Last weekend I volunteered myself to make a cake for my mums 50th birthday. Along with 50 cupcakes. Yes crazy I know.

But i’m going to let you in on a little secret. The cake I made for my mum was from a packet mix. I know you might be thinking what a massive cheat, but seriously, this was the best decision had made.

it was a time saver, a mess saver and without a doubt a stress saver. my go to packet mixes are Greens and this time I used 3 of their Vanilla Cake Mixes. The flavours are always spot on, the sponge was light and fluffy and its almost impossible to screw up. Below is my recipe, incorporating the standard recipe from the Greens packet mix. The best way to make yourself one fancy looking cake for less than $12.


“as if this cake came from a packet mix” birthday cake

the ingredients listed are for ONE layer of the cake. I had three layers so make sure you triple the ingredients. I baked them all individually so that’s why I have listed it as they are.

3 layer vanilla cake


1 packets of Greens Moist Vanilla Cake
2 free range eggs
2/3 cup milk
3 tablespoons (60 grams) soft margarine. I prefer the original stuff.


Preheat oven to 180 degrees celcius, 160 degrees for fan forced.
Lightly grease a 20cmx7cm round cake pan and place baking paper on the base to prevent sticking.
Place cake mix, eggs, margarine and milk into large mixing bowl. Combine with a electric mixer on low until all ingredients combined. Once combined, mix on medium speed for approx 2 mins.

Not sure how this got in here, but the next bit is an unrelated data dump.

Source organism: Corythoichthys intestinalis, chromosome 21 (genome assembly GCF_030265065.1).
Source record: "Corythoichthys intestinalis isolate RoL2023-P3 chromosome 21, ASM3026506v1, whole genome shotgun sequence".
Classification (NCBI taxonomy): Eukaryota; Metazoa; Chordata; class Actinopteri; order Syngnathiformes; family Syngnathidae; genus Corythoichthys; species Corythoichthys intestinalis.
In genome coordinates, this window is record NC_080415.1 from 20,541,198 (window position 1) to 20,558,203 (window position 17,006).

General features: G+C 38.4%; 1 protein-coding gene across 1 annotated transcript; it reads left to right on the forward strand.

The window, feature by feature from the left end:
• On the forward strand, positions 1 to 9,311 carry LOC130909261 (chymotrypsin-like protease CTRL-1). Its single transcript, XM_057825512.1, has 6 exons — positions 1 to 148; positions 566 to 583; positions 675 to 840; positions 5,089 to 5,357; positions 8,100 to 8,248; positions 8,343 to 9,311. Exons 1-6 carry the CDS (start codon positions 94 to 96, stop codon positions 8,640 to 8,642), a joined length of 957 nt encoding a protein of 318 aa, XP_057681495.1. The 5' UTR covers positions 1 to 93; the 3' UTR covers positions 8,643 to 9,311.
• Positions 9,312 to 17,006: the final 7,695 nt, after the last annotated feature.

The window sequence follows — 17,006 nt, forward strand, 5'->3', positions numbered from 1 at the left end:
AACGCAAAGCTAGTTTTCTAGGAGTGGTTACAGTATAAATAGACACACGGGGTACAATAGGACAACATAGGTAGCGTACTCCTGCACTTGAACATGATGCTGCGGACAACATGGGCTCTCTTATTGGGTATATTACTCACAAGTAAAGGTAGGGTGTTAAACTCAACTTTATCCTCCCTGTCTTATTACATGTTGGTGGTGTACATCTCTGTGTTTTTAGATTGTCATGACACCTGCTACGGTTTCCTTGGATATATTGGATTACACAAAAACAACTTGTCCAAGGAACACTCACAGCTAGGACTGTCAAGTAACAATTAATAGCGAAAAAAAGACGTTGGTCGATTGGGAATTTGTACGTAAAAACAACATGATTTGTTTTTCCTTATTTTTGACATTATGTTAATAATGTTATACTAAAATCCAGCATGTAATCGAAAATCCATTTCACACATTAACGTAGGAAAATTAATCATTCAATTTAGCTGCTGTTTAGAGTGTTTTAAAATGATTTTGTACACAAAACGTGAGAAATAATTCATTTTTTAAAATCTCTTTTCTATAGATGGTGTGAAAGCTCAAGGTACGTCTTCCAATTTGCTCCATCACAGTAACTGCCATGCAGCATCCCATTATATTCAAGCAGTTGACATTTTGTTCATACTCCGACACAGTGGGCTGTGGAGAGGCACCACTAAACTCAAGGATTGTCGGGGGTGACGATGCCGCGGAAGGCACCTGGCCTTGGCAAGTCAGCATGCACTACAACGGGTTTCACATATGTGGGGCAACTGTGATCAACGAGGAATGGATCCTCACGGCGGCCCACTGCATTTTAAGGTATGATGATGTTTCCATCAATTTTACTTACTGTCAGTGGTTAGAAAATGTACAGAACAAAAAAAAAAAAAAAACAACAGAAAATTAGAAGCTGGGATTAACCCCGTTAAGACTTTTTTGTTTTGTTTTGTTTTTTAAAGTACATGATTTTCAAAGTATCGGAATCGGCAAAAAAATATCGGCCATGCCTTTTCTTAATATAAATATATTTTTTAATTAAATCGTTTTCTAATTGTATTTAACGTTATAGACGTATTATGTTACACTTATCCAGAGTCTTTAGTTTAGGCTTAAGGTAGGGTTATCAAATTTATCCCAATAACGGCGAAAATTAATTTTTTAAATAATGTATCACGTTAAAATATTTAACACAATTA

Pour into prepared cake pan.
Bake for 40-45 minutes until golden. My favourite way to test to see if its cooked is to insert a skewer into the cake and if it comes out clean, its ready to go.
Leave for approx 5 minutes before carefully removing and place on a wire rack to cool.
Repeat process with 2 remaining cakes. Clean and use the same cake pan to keep the sizes of the cakes consistent.




2 tablespoons (40 grams) of soft margarine
1 tablespoon milk
succulent cuttings

Once each layer of the cake has completely cooled prepare the icing.

Combine icing mixture with milk and margarine on low speed until combined. Mix on high speed for a further 2-3 minutes. Repeat process with each packet of icing mixture.

When the icing is ready to go it’s time to prepare your cakes. If you cake has raised higher in the middle you will need to level it out. Using a sharp knife start from the side of the cake and run it straight along the top so you cut it evenly, leaving the top of the cake to be flat. It doesn’t matter if it isn’t perfect, you can always use a bit more icing to even it out. Do this for all the cakes.

Ice the top of the first cake (bottom layer). I like the icing about .5cms thick but use whatever you feel works. Put your next layer on and ice the top of that cake. Put the last layer on top, making sure that all the layers are in line with each other.

Using a spatula, place blobs of the icing around the outside and top of the cake. Roughly smooth it out so the whole outside of the cake is covered. Dip a blunt butter knife in warm water and use it to spread the icing around the outside of the cake evenly, making sure the whole cake is covered. You may have to fill some of the gaps with extra icing where the cake joins together. It doesn’t matter if it looks a bit rough, the look for this cake is rustic so it adds to that.

Lastly, ice the top using the same technique. Get your succulents and wash them thoroughly. Pat dry. Trim the stalks so they are short. Arrange your succulents on the cake. I arranged mine in a cluster that followed the edging of the cake, but still kept them close together.

Leave it in the fridge until its ready to be served.


Note: Before icing the cake I played around with the succulent arrangement to find the perfect look. I then photographed it on my phone and transferred the arrangement on a plate in the same shape so it made it easy to remember what it looked like.




Written by Jess

1 Comment


Wow that looks amazing! I can never ice a cake right; I’m too impatient and it usually just melts right off.


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